Periscope and Slippery Slopes

Slippery Slopes & PeriscopesWhen I was about twelve years old my neighbour received a walkie-talkie set for her birthday. Not a kids set. A real set. It didn’t take my neighbour, my sister and I long to figure out that we could tune into the radio frequency truck drivers used. We often chatted to these men (and they were always men) and felt a girlish thrill in doing so. The men were polite and respectful, if somewhat bemused to find a trio of girls on their wave length. Very occasionally we would pick up a bad vibe and hurriedly turn the things off if we were concerned about where the conversation was going.

I remembered those walkie talkies the other day as I was playing with Twitter’s new app: Periscope. It’s a live video streaming app where people can comment as you are streaming. I think it has some great potential uses. Q & A sessions. Tutorials. Discovering exactly what sunset looks like in St Petersburg tonight. But it also rang alarm bells. 

Periscope expressly forbids pornographic content within its terms and conditions. It also forbids piracy. That didn’t stop hundreds of users live streaming the final episode of Game of Thrones. The conditions against pornographic content haven’t stopped lewd and suggestive comments being made towards female broadcasters.

The other day I showed my sister in laws the app, concerned about what things like this mean for my nieces. It took us a few moments to find a pair of girls, maybe twelve, hosting a scope whilst in their pyjamas and asking for dares. Within seconds, someone commented “show us your boobs”. The girls giggled at the suggestion, shrugged it off and moved onto the tamer “pick your nose”.

I do worry about apps like this and what they mean to teenagers. What’s to stop someone playing truth or dare on a global (and potentially dangerous) scale? How can you prevent cyber bullying when the person broadcasting is vulnerable and visible and the people commenting are hiding behind screen personas? How can you control or censure something when it’s live? Will teenagers make the right decision when they have no time to consider what to do?

Periscope is new(ish) but live streaming apps aren’t. YouNow and Meerkat have been around for a while. This blog post from Cool Mom Tech explores some of the more concerning uses.

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My boys are way too young yet for any kind of social media, but my nieces are already asking about it. They are barely knocking on the doors of their teenage years. What do you do as a parent when faced with these kinds of apps?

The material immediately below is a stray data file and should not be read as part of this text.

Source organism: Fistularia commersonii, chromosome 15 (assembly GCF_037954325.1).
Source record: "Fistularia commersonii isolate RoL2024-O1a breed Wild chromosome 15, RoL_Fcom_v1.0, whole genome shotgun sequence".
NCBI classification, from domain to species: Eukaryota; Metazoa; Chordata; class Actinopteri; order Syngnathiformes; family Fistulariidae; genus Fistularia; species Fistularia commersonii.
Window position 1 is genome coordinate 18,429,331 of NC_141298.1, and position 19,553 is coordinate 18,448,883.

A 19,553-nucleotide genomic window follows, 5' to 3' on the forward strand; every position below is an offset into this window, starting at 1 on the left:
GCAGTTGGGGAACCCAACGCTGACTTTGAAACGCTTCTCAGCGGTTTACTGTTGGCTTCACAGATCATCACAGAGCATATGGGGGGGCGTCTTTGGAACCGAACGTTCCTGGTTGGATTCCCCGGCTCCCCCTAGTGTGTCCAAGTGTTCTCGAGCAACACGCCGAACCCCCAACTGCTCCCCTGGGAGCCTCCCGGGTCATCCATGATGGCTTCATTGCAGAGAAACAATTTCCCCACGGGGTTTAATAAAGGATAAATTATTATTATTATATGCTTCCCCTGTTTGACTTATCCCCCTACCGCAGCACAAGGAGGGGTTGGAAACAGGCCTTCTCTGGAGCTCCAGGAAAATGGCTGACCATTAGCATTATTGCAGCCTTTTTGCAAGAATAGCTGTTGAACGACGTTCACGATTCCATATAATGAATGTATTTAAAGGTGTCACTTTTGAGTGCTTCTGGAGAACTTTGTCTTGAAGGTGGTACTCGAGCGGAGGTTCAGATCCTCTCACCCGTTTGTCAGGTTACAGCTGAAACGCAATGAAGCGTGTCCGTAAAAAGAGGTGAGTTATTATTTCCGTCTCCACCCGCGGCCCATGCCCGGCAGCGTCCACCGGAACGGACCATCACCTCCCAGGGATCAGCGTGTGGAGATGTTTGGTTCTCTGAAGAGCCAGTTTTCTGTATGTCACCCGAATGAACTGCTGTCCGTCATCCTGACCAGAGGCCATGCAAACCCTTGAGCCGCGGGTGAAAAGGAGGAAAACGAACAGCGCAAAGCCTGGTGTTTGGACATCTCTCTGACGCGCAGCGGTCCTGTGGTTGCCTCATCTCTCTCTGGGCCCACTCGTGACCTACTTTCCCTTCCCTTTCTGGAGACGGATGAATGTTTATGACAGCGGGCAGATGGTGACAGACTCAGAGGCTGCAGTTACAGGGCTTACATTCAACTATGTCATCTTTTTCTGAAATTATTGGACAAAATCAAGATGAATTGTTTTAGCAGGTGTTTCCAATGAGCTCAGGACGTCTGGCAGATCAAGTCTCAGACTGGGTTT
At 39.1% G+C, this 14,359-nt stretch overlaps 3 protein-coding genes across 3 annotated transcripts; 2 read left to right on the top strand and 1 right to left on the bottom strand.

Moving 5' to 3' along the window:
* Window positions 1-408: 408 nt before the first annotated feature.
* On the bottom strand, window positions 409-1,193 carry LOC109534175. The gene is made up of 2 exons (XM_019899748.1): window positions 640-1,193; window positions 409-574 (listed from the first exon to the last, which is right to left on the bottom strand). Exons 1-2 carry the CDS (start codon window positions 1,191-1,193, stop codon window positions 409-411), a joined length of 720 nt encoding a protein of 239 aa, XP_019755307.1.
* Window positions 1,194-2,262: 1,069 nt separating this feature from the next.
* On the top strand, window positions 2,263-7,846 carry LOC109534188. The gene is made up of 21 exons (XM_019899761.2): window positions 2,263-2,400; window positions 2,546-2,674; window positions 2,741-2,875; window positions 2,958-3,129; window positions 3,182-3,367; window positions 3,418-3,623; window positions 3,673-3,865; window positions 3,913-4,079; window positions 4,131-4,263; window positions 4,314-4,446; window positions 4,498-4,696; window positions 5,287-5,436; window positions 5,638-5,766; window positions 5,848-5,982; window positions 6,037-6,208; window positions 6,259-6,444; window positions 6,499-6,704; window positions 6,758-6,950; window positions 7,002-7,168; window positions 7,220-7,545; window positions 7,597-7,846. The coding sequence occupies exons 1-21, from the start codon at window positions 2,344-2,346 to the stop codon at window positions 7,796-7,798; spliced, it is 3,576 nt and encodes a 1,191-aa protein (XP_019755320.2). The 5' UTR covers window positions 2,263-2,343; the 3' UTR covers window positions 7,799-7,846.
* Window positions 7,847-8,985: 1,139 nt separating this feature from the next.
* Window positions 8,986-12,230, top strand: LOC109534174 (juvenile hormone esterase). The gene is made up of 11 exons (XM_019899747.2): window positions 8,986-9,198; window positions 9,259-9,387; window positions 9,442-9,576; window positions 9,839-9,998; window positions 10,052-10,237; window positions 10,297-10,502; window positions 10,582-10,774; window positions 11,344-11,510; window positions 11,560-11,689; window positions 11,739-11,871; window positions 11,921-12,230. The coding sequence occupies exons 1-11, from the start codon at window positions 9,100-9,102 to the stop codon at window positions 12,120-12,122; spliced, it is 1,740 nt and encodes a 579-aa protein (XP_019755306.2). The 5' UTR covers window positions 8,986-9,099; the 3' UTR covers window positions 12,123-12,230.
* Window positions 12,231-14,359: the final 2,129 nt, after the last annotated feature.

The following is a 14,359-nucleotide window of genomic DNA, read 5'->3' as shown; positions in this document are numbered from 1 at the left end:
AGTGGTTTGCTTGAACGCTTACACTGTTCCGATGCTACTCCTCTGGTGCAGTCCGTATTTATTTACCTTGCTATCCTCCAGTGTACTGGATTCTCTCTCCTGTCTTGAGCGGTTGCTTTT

I think it’s really important to talk about this stuff. To keep it out in the open and for our teenagers to be aware of exactly what they are doing and the consequences that may follow. I really wouldn’t want my nieces on Periscope (or Instagram for that matter) but they eventually will find their way to social media. And when they do, I want them to be completely informed and transparent. I want them to feel comfortable talking to the adults around them about the issues social media presents. I want them to think twice before challenging an unknown world to a game of truth or dare.

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What do you think? Would you let your child on Periscope?

4 thoughts on “Periscope and Slippery Slopes

  1. Kelly says:

    I had the exact same thought when I first heard about Periscope. As wonderful as it is, it can very easily be abused. Much as snapchat is. My kids are all too young for social media yet, but it is coming sooner than I would like. Luckily my husband works in an industry in which he keeps up with the latest app and things of that sort. I am hoping that will give us an edge in our children’s teen years.

  2. Sammie @ The Annoyed Thyroid says:

    Social media is such a minefield, isn’t it? I’m not a parent, but like you I am worried about my nieces and god children and what social media will mean to them. I agree with you, it’s so important that parents have the “chat” with their kids so that they can use social media safely and responsibly. Thanks for linking up with the Ultimate Rabbit Hole.

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